Sen. Tim Scott (R-SC) has scheduled three speeches on the floor of the U.S. Senate to discuss issues in the aftermath of the police shootings of Alton Sterling and Philando Castile and the murders of five Dallas law enforcement officers.
He began on Monday and in a speech yesterday, Sen. Scott revealed biased treatment he has received over his life including his time in the U.S. Senate. His midday address was sobering.
"There are a few ways to identify a member of Congress or the Senate. Typically if you've been here a few years they identify you by face. But if that doesn't happen and they have a badge, a license or this really cool pin," Sen. Scott said, referencing the pin that members of the U.S. House and Senate wear to be identified by doorkeepers around the chambers and by the police.
"It's easy to identify a U.S. Senator by their pin. I recall walking into an office building just last year. The officer looked at me with a little attitude and said, 'The pin, I know. You, I don't. Show me your ID,' Scott said.
"I was thinking to myself: either he thinks I'm committing a crime as a member of Congress or what?"
Scott said he later received a phone call from the U.S. Capitol Police Officer's supervisor. This was the third phone call from a supervisor—including one from the Chief of the U.S. Capitol Police—after such a stop.
The Senator from South Carolina also relayed police stops in South Carolina.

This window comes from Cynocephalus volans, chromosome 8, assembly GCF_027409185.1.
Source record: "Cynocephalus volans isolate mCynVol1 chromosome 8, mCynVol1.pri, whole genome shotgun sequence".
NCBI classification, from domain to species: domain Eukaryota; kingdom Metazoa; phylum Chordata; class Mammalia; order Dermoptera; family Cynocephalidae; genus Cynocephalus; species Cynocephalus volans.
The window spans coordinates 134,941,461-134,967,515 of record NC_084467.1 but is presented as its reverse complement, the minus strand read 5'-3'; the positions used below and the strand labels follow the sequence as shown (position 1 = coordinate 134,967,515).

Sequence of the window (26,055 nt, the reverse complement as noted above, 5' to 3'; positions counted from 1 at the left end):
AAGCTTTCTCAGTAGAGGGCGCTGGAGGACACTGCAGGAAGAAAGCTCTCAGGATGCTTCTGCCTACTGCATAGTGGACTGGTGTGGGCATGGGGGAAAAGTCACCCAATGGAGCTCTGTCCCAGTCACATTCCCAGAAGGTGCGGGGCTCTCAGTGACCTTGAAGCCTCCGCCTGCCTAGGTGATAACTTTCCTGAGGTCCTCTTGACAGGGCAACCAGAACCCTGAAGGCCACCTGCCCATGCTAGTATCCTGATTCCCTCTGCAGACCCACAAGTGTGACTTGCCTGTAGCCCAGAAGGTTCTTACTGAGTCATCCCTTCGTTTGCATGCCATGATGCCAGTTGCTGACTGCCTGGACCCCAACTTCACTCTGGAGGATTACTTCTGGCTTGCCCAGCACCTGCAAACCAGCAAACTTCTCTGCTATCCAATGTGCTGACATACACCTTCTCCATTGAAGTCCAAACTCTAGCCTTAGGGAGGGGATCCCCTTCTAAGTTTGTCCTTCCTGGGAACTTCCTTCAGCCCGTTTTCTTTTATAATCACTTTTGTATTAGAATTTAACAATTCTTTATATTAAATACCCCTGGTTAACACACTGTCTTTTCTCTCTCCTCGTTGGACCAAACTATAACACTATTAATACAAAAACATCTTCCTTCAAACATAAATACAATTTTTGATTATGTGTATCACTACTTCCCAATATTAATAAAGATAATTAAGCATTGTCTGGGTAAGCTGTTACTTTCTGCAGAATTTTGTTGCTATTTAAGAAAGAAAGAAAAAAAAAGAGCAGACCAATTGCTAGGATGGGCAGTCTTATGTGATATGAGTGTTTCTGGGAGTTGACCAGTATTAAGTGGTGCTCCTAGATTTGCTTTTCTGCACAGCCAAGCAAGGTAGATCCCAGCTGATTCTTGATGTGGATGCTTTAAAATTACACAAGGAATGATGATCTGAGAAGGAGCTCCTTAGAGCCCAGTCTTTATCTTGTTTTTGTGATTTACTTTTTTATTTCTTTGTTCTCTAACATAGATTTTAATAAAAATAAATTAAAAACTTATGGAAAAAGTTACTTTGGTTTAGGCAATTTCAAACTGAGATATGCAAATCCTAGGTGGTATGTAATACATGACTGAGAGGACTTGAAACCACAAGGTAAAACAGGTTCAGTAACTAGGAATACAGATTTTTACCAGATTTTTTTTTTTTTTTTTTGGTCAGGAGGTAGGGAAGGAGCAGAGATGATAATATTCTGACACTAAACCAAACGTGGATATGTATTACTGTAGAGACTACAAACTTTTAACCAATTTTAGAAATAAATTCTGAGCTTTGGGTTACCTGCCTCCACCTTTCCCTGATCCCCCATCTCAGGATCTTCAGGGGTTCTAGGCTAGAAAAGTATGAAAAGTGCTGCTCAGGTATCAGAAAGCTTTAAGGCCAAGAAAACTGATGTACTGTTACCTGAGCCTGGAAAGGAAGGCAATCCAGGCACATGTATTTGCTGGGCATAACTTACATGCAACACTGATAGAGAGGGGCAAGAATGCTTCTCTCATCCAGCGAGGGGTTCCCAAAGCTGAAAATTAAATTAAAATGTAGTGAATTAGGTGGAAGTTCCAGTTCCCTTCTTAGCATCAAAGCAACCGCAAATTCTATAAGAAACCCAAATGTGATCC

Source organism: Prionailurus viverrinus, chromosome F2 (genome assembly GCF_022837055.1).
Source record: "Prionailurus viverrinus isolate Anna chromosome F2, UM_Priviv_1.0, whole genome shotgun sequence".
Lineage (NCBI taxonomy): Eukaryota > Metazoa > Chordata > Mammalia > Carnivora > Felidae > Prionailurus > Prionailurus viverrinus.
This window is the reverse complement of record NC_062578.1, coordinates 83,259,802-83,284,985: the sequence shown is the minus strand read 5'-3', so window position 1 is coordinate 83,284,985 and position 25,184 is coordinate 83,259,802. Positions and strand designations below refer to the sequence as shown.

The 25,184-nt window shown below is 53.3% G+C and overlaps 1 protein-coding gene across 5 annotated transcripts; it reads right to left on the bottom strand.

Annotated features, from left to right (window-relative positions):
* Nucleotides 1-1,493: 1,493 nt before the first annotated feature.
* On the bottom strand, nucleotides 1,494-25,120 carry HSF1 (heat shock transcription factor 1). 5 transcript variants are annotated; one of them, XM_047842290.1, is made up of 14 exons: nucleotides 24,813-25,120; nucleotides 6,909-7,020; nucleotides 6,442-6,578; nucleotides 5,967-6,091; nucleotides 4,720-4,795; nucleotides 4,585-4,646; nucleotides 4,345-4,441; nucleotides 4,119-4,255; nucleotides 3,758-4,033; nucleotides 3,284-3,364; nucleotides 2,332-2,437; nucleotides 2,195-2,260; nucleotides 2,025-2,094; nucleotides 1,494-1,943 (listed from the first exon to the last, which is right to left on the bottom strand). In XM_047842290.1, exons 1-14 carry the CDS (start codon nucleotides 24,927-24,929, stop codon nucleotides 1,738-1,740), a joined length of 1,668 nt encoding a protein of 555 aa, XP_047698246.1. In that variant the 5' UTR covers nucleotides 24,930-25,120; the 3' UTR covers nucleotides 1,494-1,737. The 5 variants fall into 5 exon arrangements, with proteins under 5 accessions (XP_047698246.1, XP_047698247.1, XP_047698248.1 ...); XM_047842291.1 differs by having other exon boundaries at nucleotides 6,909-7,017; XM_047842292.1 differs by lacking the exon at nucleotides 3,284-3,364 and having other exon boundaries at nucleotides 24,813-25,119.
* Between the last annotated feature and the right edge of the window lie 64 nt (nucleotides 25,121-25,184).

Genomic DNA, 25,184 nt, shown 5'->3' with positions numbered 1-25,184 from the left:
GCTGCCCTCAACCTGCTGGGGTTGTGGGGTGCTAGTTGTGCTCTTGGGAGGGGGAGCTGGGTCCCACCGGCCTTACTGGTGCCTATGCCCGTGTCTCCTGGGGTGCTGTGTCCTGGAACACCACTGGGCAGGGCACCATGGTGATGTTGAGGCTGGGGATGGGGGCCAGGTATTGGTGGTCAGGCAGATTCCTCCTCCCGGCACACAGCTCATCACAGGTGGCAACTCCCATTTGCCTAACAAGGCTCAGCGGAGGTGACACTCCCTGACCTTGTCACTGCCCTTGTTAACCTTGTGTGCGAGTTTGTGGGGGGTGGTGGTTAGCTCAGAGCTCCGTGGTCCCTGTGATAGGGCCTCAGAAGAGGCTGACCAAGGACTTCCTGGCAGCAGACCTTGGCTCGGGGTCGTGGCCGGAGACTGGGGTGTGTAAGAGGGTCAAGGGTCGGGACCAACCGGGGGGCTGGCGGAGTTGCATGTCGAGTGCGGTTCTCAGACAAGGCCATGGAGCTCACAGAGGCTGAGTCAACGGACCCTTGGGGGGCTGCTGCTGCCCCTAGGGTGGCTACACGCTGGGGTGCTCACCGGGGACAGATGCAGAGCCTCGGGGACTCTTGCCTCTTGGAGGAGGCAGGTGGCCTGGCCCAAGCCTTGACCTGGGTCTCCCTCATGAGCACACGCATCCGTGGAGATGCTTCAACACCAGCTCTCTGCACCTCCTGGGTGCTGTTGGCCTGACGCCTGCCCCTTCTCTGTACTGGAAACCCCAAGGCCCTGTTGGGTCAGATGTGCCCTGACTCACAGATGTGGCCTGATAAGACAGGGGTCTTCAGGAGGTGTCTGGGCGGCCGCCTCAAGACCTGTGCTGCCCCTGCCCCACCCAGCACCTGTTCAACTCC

"In the course of one year I've been stopped seven times by law enforcement officers. Not four. Not five. Not six. I was stopped seven times in one year as an elected official. Was I speeding sometimes? Sure. But the vast majority of times I was stopped for nothing more than driving a new car in the wrong neighborhood or some other reason just as trivial," Scott said.
"Boy, don't you know you have a busted tail light," Scott said on the Senate Floor, as he recounted a story of how he was stopped by police before he was in elected office.
"I do not know many African-American men who do not have a very similar story to tell no matter their profession. No matter their income. No matter their disposition in life," Sen. Scott added.
The Senator also told a story of a 30-year-old African-American member of his staff who drove a Chrysler 300 and was stopped in Washington, D.C. several times. Finally, Scott said, the staffer switched to a less expensive looking car.